Latin Proverbs, Mottoes, Phrases, and Words: Group T

(classical-language maxims, slogans, adages, proverbs, and words of wisdom that can still capture our modern imagination)

Expressions of general truths: Latin to English maxims, proverbs, and mottoes

Word entries are from Latin unless otherwise indicated.

Testes ponderantur, non numerantur. (Latin proverb)
Translation: "Witnesses are weighed, not numbered."

That is, in case of a conflict of evidence, the truth is to be sought by weighing the credibility of the respective witnesses, not by the mere numerical preponderance on one side or the other.

A witness.

One who gives evidence in court, or who witnesses a document. A testimony consists of evidence given by a competent witness under oath or affirmation; as distinguished from evidence derived from writings, and other sources.

In common parlance, "testimony" and "evidence" are synonymous. Testimony properly means only such evidence as is delivered by a witness on the trial of a cause, either orally or in the form of affidavits or depositions.

Testis de visu preponderat aliis.
An eye-witness is preferred to others.

A legal maxim about testimony.

Testis lupanaris sufficit ad factum in lupanari.
A lewd person is a sufficient witness to an act committed in a brothel.

A maxim about the legality of testimony.

Testis nemo in sua causa esse potest.
No one can be a witness in his own cause.
Testis oculatus unus plus valet quam auriti decem.
One eye-witness is worth more than ten ear-witnesses.
testis unus, testis nullus
One witness, no witness: According to this law-principle statement, testis unus, testis nullus is unsupported testimony and so it is no better than the complete absence of testimony; so, we should not give any trust to a story we hear from just one source.
Tharros, Dynamis, Philosophia (Greek)
Courage, strength, and love of wisdom.

Motto of Grossmont College, El Cajon, California, USA.

thesmothete, Thesmothete (s); thesmothetes, Thesmothetes (nouns)
A law-maker; a law-giver.

A thesmothete was a legislator, originally any of the six inferior archons [chief magistrates] in ancient Athens. The Oxford English Dictionary defines thesmothete as: "Each of the six inferior archons in ancient Athens, who were judges and law-givers; hence, one who lays down the law" and a thesmophilist is "someone who loves the law".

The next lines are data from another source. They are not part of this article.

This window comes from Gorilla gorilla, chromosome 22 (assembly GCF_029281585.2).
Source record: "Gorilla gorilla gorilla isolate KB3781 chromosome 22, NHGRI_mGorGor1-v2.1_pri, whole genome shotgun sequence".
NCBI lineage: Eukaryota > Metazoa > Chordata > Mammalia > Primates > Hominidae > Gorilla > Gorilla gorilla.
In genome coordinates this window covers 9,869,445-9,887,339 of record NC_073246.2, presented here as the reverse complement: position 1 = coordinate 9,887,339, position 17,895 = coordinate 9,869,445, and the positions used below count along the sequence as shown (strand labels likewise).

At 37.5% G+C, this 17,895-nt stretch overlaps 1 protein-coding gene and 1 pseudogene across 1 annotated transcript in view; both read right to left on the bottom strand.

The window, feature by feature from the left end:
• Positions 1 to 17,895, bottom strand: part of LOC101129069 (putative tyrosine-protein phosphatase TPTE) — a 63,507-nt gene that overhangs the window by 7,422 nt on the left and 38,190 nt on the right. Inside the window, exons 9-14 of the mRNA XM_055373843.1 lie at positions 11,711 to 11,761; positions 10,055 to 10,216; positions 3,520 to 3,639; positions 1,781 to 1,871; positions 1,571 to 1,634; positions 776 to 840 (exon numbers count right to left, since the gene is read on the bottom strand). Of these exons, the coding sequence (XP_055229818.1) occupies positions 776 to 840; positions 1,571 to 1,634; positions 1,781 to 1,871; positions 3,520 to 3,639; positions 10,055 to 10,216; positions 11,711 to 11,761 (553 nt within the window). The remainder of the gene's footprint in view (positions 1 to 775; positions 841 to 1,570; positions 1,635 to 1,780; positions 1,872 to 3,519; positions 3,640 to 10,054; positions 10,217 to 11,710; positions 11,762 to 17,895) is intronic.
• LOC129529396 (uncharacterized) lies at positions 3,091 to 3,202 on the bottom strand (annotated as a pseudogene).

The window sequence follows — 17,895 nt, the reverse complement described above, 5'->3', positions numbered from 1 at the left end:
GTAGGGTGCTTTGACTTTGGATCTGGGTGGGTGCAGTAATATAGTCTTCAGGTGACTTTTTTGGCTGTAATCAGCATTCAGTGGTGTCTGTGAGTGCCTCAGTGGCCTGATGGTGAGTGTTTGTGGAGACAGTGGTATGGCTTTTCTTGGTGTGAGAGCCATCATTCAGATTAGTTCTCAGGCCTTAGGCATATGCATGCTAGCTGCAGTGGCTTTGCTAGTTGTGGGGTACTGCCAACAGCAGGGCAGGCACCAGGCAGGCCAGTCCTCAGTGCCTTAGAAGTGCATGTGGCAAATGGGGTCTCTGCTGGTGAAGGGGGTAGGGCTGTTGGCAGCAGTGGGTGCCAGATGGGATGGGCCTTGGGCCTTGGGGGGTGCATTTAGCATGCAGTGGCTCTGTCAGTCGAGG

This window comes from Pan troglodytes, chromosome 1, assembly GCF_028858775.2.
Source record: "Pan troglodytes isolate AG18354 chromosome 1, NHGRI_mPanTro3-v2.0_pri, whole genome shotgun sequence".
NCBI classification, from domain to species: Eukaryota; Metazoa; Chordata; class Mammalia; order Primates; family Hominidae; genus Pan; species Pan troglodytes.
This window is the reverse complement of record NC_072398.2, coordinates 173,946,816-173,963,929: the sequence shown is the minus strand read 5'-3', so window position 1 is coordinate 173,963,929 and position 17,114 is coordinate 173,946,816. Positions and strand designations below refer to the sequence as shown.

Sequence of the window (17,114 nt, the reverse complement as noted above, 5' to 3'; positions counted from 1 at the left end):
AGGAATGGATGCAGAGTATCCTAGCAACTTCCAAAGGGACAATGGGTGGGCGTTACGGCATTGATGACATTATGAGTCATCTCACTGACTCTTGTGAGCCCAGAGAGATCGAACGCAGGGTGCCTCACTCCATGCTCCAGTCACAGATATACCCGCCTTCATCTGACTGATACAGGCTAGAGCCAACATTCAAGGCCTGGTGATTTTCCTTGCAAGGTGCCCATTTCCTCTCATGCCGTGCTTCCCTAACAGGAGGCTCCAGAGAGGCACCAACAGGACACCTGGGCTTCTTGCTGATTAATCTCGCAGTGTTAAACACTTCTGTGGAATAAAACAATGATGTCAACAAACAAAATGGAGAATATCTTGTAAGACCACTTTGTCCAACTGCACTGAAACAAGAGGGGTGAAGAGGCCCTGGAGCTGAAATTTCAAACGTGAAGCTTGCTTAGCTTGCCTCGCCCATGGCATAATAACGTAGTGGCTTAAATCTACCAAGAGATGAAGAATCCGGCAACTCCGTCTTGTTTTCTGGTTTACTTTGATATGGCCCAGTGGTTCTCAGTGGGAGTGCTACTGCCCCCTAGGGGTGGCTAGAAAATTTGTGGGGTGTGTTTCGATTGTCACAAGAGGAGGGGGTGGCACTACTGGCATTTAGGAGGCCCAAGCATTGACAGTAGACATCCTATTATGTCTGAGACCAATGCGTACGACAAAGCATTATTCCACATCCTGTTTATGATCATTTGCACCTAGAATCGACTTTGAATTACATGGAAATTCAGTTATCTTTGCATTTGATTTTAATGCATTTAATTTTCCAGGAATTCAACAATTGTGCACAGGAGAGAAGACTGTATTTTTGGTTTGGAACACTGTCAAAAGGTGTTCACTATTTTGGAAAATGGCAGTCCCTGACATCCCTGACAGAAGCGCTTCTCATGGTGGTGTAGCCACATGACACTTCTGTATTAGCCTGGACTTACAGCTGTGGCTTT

Thesmos is "that which is laid down, the law".

Timeo Danaos et dona ferentes.
I fear the Greeks [ancient name Danai], even when bearing gifts.

Another version, "When an enemy appears friendly, watch out" or better known as, "Beware of Greeks bearing gifts."

The Latin advice was recorded by Virgil, in his Aeneid, and is addressed to the men of Troy. The Trojans were told by one of their priests to mistrust the huge wooden horse left behind by the departing soldiers of Greece, supposedly as an offering to the gods to secure safe passage for Ulysses during his return to Greece.

Ignoring the advice, the Trojans didn't examine the horse-structure, but dragged it into their city. Unknown to the Trojan citizens, the horse contained a contingent of Greek soldiers who were able to open the city gates so many other Greek troops were able to destroy Troy. To this day, "a Trojan horse" is a thing or person that subverts from within an organization or group.

Even in computer science, the term "Trojan horse" is used to refer to a set of instructions hidden inside a legitimate program, causing a computer to perform illegitimate or destructive functions.

Timeo hominem unius libri.
I fear the man of one book.
tome (Greek)
A cut-off piece.

A large book, or one book of a multi-volume work.

Tota educatio.
Total education.

Motto of Lenoir Community College, Kinston, North Carolina, USA.

Tribus unum.
From three, one.

Motto of Trinity University, San Antonio, Texas, USA.

Three men.

In ancient Rome, one of a group of three men acting as joint magistrates for some special purpose or function. In Roman history the most famous triumvirate was that of Octavian, Anthony (Antony), and Lepidus in 43 B.C., which was known as the Second Triumvirate to distinguish it from the combination of Caesar, Pompey, and Crassus in 60 B.C., which is known as the First Triumvirate.

Pointing to a page about a kleptomaniac Units of mottoes and proverbs listed by groups: A to X.